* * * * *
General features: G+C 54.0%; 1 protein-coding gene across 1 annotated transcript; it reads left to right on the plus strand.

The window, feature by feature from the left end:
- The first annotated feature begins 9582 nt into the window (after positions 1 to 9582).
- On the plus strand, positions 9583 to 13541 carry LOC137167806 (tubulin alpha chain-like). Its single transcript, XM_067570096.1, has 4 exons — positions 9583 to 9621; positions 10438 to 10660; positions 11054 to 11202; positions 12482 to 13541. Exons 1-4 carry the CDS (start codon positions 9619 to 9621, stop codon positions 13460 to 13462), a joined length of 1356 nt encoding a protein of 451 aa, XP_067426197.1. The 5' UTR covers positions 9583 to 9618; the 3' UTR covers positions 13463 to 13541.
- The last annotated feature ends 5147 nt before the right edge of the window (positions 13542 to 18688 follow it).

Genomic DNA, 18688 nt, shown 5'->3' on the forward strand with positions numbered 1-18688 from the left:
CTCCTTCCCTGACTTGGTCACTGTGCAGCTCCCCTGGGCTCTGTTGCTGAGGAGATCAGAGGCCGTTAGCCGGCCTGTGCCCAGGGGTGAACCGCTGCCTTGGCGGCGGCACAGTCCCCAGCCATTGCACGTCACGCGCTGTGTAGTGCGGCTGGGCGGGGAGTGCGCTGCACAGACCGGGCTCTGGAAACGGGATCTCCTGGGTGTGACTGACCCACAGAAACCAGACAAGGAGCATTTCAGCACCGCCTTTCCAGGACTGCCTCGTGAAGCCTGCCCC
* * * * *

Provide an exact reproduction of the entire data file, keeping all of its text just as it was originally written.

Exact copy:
General features: G+C 54.0%; 1 protein-coding gene across 1 annotated transcript; it reads left to right on the plus strand.

The window, feature by feature from the left end:
- The first annotated feature begins 9582 nt into the window (after positions 1 to 9582).
- On the plus strand, positions 9583 to 13541 carry LOC137167806 (tubulin alpha chain-like). Its single transcript, XM_067570096.1, has 4 exons — positions 9583 to 9621; positions 10438 to 10660; positions 11054 to 11202; positions 12482 to 13541. Exons 1-4 carry the CDS (start codon positions 9619 to 9621, stop codon positions 13460 to 13462), a joined length of 1356 nt encoding a protein of 451 aa, XP_067426197.1. The 5' UTR covers positions 9583 to 9618; the 3' UTR covers positions 13463 to 13541.
- The last annotated feature ends 5147 nt before the right edge of the window (positions 13542 to 18688 follow it).

Genomic DNA, 18688 nt, shown 5'->3' on the forward strand with positions numbered 1-18688 from the left:
CTCCTTCCCTGACTTGGTCACTGTGCAGCTCCCCTGGGCTCTGTTGCTGAGGAGATCAGAGGCCGTTAGCCGGCCTGTGCCCAGGGGTGAACCGCTGCCTTGGCGGCGGCACAGTCCCCAGCCATTGCACGTCACGCGCTGTGTAGTGCGGCTGGGCGGGGAGTGCGCTGCACAGACCGGGCTCTGGAAACGGGATCTCCTGGGTGTGACTGACCCACAGAAACCAGACAAGGAGCATTTCAGCACCGCCTTTCCAGGACTGCCTCGTGAAGCCTGCCCC